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May 4, 2009
Thank you for publishing that map of the storm water outfalls (DJC Building Green blog). The students at the UW have done our community a terrific service by producing it, as have you for publishing it.
I think that map will be an enormous resource in the effort to clean up the sound. It not only locates the points of entry for the toxins which harm the sound, but also represents an exciting educational opportunity for everyone in our community who cares about the health of the sound.
Contrary to an article published in the Times last year, newer development does not contribute to the storm runoff problem nearly as much as the older infrastructure. This is because new development is required to treat the runoff with some form of storm detention system. It is the older neighborhoods, such as mine in West Seattle, that contribute the most to polluting the sound as they were developed well before the current regulations (which protect the watershed) were put in place. The runoff from these neighborhoods heads, untreated, straight into the sound.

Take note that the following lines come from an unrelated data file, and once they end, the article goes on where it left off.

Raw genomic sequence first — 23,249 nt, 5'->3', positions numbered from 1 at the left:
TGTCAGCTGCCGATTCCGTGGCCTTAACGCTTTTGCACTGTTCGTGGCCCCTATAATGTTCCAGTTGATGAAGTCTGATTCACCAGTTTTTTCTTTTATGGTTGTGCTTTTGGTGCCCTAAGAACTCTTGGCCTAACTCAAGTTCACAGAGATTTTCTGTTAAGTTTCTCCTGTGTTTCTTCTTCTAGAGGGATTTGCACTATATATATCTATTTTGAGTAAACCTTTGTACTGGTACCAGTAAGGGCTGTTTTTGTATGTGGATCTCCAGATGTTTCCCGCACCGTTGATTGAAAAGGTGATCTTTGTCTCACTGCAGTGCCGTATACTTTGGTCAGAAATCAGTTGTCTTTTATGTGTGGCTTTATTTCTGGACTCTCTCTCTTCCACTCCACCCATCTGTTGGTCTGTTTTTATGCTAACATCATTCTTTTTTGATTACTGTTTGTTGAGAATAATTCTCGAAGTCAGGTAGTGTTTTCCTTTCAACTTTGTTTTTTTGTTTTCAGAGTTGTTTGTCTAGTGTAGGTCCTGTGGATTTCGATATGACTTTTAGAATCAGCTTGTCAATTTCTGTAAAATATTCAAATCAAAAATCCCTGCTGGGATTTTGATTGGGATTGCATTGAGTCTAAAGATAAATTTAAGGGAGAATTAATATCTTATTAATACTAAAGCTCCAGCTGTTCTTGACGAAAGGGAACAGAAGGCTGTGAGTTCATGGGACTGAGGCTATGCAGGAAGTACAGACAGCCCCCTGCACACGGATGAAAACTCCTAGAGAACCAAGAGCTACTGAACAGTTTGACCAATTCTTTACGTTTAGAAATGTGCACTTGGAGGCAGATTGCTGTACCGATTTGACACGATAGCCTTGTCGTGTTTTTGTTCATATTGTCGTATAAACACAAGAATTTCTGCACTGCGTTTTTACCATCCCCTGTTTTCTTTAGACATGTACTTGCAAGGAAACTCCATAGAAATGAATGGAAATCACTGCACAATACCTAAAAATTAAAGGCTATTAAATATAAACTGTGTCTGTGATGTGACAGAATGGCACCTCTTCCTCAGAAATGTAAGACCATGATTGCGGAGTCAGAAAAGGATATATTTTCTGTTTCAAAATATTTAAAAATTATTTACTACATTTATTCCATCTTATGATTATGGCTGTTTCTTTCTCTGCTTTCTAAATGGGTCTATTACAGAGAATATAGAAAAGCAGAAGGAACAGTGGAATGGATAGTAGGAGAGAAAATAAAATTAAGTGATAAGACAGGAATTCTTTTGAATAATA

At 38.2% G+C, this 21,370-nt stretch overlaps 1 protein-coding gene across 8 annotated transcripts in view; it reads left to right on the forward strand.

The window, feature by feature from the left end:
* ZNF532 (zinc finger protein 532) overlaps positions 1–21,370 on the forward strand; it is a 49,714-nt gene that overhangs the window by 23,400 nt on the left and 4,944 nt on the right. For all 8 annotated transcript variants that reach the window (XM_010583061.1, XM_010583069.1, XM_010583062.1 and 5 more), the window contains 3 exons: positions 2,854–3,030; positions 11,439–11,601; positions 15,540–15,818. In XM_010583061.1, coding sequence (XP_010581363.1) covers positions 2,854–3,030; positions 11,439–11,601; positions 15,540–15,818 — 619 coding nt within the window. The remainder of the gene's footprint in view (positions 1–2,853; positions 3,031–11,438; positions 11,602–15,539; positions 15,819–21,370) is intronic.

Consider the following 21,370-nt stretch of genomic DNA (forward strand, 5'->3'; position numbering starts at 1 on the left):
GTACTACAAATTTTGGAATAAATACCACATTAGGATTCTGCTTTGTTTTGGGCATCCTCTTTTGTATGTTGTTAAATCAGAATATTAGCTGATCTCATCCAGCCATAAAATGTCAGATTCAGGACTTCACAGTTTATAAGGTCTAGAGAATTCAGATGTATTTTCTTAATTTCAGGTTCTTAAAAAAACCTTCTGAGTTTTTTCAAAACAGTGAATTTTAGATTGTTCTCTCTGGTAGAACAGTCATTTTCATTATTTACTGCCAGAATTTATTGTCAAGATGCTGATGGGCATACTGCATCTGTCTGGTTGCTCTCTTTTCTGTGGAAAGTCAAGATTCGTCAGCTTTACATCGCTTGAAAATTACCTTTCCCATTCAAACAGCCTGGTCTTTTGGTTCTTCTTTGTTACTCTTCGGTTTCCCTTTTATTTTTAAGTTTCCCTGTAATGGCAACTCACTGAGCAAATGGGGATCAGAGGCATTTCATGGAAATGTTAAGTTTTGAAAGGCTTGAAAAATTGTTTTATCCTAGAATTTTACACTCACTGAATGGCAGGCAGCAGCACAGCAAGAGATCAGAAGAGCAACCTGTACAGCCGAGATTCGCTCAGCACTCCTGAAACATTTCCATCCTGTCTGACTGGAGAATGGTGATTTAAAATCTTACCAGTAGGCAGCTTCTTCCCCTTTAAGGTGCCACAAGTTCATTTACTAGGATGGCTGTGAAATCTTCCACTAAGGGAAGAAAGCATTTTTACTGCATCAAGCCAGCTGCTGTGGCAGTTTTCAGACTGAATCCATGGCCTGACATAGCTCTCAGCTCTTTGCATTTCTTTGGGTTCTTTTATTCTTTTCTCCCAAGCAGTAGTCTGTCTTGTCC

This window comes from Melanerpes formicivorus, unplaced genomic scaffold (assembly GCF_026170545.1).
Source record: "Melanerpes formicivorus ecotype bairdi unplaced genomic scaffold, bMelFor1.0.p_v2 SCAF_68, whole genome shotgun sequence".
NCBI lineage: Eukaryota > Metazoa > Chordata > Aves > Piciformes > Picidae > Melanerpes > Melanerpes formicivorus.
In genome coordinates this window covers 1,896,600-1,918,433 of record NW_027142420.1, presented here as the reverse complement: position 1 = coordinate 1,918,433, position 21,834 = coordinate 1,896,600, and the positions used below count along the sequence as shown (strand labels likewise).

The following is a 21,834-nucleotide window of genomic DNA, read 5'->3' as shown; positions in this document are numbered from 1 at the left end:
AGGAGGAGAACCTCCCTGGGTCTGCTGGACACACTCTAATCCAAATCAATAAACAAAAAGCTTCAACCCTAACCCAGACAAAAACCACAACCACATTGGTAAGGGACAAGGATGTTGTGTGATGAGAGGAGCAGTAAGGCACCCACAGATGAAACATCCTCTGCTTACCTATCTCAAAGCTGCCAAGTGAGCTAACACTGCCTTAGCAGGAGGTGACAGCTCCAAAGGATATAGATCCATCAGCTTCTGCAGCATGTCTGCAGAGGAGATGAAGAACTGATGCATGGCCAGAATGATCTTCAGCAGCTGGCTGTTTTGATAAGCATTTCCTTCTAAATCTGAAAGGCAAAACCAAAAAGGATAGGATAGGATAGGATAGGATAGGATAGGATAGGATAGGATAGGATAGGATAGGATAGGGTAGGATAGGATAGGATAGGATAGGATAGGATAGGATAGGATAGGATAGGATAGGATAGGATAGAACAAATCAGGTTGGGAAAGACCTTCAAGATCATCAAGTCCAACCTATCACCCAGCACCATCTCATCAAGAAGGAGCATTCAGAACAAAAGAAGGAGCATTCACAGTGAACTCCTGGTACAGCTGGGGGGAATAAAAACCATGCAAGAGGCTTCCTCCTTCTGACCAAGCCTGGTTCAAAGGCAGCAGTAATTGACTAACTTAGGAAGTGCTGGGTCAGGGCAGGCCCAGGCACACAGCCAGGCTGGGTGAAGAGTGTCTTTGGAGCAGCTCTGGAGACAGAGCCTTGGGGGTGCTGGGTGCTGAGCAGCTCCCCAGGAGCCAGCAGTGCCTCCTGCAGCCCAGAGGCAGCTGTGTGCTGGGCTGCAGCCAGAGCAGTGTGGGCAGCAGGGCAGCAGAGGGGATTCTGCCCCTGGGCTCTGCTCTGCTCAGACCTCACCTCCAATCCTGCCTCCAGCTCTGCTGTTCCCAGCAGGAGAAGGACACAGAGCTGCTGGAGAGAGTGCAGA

What if we could, one by one, build detention systems above each of these outfalls shown on the map? Realistically, this may be the key to truly cleaning up the sound and while it may be an enormous project, now that this map exists, it seems comprehensible and doable.
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